While the ABF monitoring and evaluation strategy may partly address this area (at least from the narrow perspective of the cost impact of ABF), there is also a need to identify and evaluate the broader impacts of the new arrangements, including any changes to clinical care, hospital capacity and sustainability issues.  The AMA would like to see the work program include activity in this area, at a minimum starting with the need to identify the scope of this work and to include relevant key agencies and stakeholders in the work.

The proposed IHPA work program in the area of teaching, training and research does not suggest these matters will be resolved in 2012-13.  These are critical areas for the overall performance and sustainability of the Australian hospital system.  Any further delay affecting their incorporation into the new funding arrangements creates a significant risk that teaching, training and research will not be sufficiently recognised and built in to ongoing arrangements, in both the short and longer terms (given the difficulty of retro-fitting new elements as the arrangements are bedding down).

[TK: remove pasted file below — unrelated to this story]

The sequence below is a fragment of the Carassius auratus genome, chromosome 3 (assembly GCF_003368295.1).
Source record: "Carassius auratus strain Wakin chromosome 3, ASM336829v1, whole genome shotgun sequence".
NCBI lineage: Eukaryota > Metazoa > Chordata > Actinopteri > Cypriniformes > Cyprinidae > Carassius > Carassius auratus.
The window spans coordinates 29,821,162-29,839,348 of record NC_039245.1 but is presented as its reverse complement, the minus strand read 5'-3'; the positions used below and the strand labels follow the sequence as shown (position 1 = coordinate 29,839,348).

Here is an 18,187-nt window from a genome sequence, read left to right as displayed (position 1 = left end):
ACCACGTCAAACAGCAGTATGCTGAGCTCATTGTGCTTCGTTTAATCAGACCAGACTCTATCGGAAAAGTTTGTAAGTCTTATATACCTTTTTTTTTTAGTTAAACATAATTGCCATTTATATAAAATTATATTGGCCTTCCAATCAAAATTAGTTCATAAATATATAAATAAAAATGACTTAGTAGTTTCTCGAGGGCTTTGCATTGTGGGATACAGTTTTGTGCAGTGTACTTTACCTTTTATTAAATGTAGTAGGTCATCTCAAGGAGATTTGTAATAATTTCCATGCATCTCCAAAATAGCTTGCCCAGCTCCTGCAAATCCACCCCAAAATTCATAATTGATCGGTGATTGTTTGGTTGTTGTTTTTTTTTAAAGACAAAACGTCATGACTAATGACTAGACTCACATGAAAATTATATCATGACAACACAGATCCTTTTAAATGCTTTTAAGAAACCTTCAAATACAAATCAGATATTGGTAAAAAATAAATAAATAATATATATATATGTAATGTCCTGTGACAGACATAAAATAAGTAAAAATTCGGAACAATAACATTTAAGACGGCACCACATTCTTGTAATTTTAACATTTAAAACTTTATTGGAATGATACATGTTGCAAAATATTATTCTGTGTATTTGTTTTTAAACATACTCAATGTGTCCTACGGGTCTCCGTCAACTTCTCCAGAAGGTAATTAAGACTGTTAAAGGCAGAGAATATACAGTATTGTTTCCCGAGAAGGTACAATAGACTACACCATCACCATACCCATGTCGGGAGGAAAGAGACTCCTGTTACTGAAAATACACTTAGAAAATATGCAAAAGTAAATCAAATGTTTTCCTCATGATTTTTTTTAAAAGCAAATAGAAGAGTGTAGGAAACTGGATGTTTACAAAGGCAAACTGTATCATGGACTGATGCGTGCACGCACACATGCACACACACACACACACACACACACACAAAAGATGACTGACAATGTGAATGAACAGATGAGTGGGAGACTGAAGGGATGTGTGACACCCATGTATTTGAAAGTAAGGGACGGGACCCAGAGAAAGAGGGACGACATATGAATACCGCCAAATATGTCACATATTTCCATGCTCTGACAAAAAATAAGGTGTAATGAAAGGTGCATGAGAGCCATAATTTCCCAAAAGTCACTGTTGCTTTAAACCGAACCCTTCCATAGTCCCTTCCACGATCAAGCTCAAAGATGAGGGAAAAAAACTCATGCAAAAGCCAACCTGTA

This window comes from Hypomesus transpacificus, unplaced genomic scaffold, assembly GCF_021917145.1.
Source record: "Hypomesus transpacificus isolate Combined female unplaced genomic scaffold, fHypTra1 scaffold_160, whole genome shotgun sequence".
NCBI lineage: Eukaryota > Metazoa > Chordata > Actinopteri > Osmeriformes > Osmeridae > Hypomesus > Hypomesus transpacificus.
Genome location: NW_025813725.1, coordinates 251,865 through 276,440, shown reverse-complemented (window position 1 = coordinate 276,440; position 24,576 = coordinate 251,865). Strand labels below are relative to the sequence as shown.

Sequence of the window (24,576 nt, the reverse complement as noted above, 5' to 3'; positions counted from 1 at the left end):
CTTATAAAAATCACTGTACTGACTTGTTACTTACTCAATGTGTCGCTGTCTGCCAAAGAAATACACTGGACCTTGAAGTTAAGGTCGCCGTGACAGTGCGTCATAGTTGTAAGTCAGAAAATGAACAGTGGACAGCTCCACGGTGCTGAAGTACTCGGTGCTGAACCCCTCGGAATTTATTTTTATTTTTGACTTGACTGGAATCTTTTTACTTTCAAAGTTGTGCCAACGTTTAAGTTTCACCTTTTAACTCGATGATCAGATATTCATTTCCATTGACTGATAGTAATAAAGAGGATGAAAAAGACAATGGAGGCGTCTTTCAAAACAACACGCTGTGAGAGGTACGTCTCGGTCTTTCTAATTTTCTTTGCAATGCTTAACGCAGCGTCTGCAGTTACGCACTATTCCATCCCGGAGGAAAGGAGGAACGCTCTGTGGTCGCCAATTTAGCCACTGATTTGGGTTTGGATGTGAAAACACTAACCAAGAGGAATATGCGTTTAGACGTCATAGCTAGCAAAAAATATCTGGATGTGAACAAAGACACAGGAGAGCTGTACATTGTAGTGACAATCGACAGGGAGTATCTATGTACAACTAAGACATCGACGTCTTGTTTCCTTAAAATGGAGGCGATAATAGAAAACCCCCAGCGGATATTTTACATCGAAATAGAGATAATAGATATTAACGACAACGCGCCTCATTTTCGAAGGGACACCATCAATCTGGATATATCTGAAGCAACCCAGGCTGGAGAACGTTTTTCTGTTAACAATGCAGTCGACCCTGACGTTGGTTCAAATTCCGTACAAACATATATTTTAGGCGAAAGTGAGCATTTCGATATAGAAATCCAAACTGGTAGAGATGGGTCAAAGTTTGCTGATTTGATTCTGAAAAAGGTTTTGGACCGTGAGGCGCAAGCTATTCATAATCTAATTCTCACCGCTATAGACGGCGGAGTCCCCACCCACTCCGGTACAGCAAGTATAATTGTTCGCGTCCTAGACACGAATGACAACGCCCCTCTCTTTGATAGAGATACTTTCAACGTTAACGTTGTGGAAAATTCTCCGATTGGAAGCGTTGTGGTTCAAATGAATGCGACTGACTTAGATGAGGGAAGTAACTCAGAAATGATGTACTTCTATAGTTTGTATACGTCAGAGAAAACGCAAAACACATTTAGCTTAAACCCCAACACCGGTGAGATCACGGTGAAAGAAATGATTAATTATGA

This work is urgent and must be undertaken with the clear objective of guaranteeing the provision of education, training and research opportunities. This capacity is absolutely critical to the ongoing performance of our hospital system and training the future generation of medical practitioners. 

Similarly, the AMA believes that while the proposed work in the area of quality (pricing high quality care) is welcome, it is unlikely to deliver results quickly. The AMA is concerned that the low price for services under the new arrangements (itself based on cost data from the under-performing hospital system of 2009-10), together with the over-riding focus on efficiency, will impact on the quality of hospital care.  This impact is likely to increase the longer it takes to properly address quality as part of the pricing framework. While the AMA supports the proposed joint work with the Australian Commission on Safety and Quality in Health Care, the AMA believes that this important work requires a strong clinical and medical organisation perspective, including a direct perspective from the AMA. 

The AMA notes that the IHPA work program is currently framed in a context of ‘efficient price’, but strongly believes and has argued consistently that the focus for funding arrangements should actually be the effective price of hospital services, in which quality of care is an important element.